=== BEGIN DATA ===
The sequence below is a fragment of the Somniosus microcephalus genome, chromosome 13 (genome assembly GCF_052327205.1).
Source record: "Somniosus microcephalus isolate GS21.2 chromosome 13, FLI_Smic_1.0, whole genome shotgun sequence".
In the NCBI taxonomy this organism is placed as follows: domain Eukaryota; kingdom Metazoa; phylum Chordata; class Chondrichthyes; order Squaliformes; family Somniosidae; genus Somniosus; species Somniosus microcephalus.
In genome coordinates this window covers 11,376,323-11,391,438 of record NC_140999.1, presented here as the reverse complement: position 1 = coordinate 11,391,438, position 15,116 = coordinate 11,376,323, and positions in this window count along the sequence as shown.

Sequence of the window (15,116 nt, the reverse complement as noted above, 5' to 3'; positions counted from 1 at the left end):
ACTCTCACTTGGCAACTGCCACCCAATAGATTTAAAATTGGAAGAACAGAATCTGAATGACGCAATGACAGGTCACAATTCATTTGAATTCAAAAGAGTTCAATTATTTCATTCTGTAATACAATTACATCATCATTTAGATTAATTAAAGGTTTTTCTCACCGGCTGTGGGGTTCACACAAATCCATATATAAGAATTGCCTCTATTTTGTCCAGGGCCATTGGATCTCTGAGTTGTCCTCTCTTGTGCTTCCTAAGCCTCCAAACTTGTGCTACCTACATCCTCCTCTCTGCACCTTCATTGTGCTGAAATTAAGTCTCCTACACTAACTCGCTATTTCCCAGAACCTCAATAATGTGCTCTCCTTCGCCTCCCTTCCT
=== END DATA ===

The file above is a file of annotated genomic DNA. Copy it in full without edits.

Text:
The sequence below is a fragment of the Somniosus microcephalus genome, chromosome 13 (genome assembly GCF_052327205.1).
Source record: "Somniosus microcephalus isolate GS21.2 chromosome 13, FLI_Smic_1.0, whole genome shotgun sequence".
In the NCBI taxonomy this organism is placed as follows: domain Eukaryota; kingdom Metazoa; phylum Chordata; class Chondrichthyes; order Squaliformes; family Somniosidae; genus Somniosus; species Somniosus microcephalus.
In genome coordinates this window covers 11,376,323-11,391,438 of record NC_140999.1, presented here as the reverse complement: position 1 = coordinate 11,391,438, position 15,116 = coordinate 11,376,323, and positions in this window count along the sequence as shown.

Sequence of the window (15,116 nt, the reverse complement as noted above, 5' to 3'; positions counted from 1 at the left end):
ACTCTCACTTGGCAACTGCCACCCAATAGATTTAAAATTGGAAGAACAGAATCTGAATGACGCAATGACAGGTCACAATTCATTTGAATTCAAAAGAGTTCAATTATTTCATTCTGTAATACAATTACATCATCATTTAGATTAATTAAAGGTTTTTCTCACCGGCTGTGGGGTTCACACAAATCCATATATAAGAATTGCCTCTATTTTGTCCAGGGCCATTGGATCTCTGAGTTGTCCTCTCTTGTGCTTCCTAAGCCTCCAAACTTGTGCTACCTACATCCTCCTCTCTGCACCTTCATTGTGCTGAAATTAAGTCTCCTACACTAACTCGCTATTTCCCAGAACCTCAATAATGTGCTCTCCTTCGCCTCCCTTCCT